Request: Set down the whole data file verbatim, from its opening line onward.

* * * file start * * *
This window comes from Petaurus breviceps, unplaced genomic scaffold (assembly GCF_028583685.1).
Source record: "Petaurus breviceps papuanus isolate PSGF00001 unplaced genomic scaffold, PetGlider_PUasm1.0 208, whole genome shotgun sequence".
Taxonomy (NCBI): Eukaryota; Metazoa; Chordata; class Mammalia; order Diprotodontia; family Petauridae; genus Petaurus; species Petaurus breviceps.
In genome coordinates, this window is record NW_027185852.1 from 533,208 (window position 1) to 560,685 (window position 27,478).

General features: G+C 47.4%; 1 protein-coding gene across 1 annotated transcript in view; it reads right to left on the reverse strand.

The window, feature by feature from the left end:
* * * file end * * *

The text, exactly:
This window comes from Petaurus breviceps, unplaced genomic scaffold (assembly GCF_028583685.1).
Source record: "Petaurus breviceps papuanus isolate PSGF00001 unplaced genomic scaffold, PetGlider_PUasm1.0 208, whole genome shotgun sequence".
Taxonomy (NCBI): Eukaryota; Metazoa; Chordata; class Mammalia; order Diprotodontia; family Petauridae; genus Petaurus; species Petaurus breviceps.
In genome coordinates, this window is record NW_027185852.1 from 533,208 (window position 1) to 560,685 (window position 27,478).

General features: G+C 47.4%; 1 protein-coding gene across 1 annotated transcript in view; it reads right to left on the reverse strand.

The window, feature by feature from the left end: